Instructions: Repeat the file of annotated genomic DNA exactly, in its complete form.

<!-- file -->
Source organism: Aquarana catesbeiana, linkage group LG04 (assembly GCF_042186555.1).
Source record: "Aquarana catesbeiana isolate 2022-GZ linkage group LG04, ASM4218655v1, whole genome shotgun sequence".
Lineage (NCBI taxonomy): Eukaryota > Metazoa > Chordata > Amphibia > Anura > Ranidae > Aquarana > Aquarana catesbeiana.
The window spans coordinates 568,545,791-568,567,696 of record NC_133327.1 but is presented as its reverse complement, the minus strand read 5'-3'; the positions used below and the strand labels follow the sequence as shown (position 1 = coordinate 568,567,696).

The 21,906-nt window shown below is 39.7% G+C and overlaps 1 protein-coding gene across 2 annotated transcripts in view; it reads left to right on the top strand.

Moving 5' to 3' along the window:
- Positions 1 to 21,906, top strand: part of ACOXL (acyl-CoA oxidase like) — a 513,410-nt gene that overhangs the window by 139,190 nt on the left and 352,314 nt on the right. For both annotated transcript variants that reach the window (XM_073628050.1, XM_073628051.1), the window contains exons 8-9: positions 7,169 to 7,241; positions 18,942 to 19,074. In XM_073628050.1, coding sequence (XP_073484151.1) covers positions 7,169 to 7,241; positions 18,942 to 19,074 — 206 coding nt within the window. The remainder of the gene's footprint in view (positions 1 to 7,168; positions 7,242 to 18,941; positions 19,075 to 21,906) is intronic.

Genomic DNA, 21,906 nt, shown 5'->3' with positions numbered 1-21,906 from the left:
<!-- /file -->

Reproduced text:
Source organism: Aquarana catesbeiana, linkage group LG04 (assembly GCF_042186555.1).
Source record: "Aquarana catesbeiana isolate 2022-GZ linkage group LG04, ASM4218655v1, whole genome shotgun sequence".
Lineage (NCBI taxonomy): Eukaryota > Metazoa > Chordata > Amphibia > Anura > Ranidae > Aquarana > Aquarana catesbeiana.
The window spans coordinates 568,545,791-568,567,696 of record NC_133327.1 but is presented as its reverse complement, the minus strand read 5'-3'; the positions used below and the strand labels follow the sequence as shown (position 1 = coordinate 568,567,696).

The 21,906-nt window shown below is 39.7% G+C and overlaps 1 protein-coding gene across 2 annotated transcripts in view; it reads left to right on the top strand.

Moving 5' to 3' along the window:
- Positions 1 to 21,906, top strand: part of ACOXL (acyl-CoA oxidase like) — a 513,410-nt gene that overhangs the window by 139,190 nt on the left and 352,314 nt on the right. For both annotated transcript variants that reach the window (XM_073628050.1, XM_073628051.1), the window contains exons 8-9: positions 7,169 to 7,241; positions 18,942 to 19,074. In XM_073628050.1, coding sequence (XP_073484151.1) covers positions 7,169 to 7,241; positions 18,942 to 19,074 — 206 coding nt within the window. The remainder of the gene's footprint in view (positions 1 to 7,168; positions 7,242 to 18,941; positions 19,075 to 21,906) is intronic.

Genomic DNA, 21,906 nt, shown 5'->3' with positions numbered 1-21,906 from the left: